Front Matter The Beginning of the U.S Franklin's Return Troubles After the War The Constitution The First President Washington's Troubles A Wonderful Invention Death of Washington The U.S. Buys Land War With African Pirates Death of Somers The First Steamboat The Gerrymander The War of 1812 "Don't Give Up the Ship" The Star-Spangled Banner Clinton's "Big Ditch" More Land Bought Jackson Stories Jackson's Presidency New Inventions Whitman's Ride The Mormons The First Telegraph The Mexican War The Slavery Quarrel Daniel Webster's Youth Webster's Speeches Early Times in California Discovery of El Dorado Rush to California The Underground Railroad The First World's Fair John Brown's Raid Lincoln's Youth The First Shot The Call to Arms The President's Decision Admiral Farragut The Monitor and Merrimac The Penninsular Campaign Barbara Frietchie Lincoln's Vow The Battle of Gettysburg The Taking of Vicksburg Riots, Raids, and Battles The Burning of Atlanta The March to the Sea Sheridan's Ride The Doings of the Fleet Lee's Surrender Decoration Day Lincoln Stories Lincoln's Rebukes A President's Son A Noble Southerner Hard Times in the South The Atlantic Cable Best Way to Settle Quarrels Our One Hundredth Birthday Gold for Greenbacks A Clever Engineer Death of Garfield The Celebration at Yorktown The Great Statue A Terrible Flood Lynch Law The Great White City The Explosion of the Maine The Battle of Manila Hobson's Brave Deed Surrender of Santiago The Hawaiian Islands The Annexation of Hawaii The Philippine War Assassination of McKinley The Panama Canal Roosevelt's Administration Two Presidents German Views The World War Since the World War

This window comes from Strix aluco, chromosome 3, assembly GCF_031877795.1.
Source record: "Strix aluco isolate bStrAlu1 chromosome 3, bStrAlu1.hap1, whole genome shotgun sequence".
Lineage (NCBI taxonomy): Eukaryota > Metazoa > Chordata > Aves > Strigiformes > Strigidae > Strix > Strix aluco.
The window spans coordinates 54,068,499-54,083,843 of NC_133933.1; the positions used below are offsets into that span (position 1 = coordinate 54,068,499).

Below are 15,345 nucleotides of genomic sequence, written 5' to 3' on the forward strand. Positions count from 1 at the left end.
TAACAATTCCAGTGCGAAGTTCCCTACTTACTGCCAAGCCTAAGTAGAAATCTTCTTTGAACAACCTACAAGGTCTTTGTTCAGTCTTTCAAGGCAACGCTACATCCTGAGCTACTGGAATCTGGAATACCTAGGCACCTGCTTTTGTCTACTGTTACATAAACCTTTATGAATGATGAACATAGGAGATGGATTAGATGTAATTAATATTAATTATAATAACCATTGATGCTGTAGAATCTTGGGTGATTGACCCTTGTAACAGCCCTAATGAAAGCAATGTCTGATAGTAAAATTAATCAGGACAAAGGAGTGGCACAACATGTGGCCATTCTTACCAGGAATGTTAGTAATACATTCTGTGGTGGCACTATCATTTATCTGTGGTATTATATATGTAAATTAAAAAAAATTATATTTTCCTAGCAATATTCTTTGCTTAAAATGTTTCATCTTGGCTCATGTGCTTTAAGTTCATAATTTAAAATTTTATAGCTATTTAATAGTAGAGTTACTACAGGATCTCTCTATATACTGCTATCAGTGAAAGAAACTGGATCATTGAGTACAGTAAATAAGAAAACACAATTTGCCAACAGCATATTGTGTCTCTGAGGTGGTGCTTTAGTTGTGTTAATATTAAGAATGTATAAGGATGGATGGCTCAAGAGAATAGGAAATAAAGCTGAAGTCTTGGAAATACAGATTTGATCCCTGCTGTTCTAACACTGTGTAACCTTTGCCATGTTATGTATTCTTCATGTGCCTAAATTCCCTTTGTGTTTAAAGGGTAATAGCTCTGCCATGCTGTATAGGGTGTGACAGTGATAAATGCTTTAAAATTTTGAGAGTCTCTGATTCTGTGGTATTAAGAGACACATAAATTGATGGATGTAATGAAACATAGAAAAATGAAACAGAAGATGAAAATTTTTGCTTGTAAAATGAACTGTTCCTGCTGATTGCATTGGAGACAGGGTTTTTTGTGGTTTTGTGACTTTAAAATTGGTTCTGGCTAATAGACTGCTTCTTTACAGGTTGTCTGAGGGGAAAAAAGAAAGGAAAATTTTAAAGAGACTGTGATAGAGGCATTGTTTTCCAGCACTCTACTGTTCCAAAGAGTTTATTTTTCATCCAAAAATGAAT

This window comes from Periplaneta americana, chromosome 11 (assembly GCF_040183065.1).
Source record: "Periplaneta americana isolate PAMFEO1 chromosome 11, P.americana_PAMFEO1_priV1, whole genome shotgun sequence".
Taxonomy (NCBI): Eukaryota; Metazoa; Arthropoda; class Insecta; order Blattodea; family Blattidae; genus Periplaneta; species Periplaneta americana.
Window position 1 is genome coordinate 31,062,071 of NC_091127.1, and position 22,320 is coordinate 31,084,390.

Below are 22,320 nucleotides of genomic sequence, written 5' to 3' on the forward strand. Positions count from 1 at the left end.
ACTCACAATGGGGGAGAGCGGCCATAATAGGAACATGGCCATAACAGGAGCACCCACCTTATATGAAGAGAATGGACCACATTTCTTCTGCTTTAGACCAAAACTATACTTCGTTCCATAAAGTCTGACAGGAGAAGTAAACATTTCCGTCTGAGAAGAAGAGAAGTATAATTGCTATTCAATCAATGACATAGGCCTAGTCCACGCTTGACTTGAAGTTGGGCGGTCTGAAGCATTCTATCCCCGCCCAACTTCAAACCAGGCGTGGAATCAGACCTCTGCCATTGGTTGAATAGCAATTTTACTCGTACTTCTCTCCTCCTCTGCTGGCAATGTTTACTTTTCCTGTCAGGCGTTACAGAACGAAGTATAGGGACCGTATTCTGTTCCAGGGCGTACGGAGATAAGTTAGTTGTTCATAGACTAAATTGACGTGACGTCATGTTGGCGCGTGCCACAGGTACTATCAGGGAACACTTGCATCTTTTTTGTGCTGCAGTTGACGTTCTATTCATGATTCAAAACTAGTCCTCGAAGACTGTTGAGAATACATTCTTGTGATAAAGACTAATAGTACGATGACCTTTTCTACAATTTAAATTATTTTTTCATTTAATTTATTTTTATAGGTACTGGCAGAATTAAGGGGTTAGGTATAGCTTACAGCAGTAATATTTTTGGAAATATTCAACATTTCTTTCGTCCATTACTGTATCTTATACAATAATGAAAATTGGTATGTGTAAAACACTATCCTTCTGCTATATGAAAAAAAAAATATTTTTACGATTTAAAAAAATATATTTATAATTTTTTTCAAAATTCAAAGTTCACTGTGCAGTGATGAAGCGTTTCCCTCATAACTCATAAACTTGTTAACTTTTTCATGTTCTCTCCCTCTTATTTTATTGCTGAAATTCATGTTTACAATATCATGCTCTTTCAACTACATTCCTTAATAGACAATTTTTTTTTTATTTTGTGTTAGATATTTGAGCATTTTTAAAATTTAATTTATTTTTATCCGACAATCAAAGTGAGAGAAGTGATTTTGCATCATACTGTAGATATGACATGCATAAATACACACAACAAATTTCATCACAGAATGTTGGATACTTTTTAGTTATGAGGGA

Story of the Great Republic - Helene Guerber

The Constitution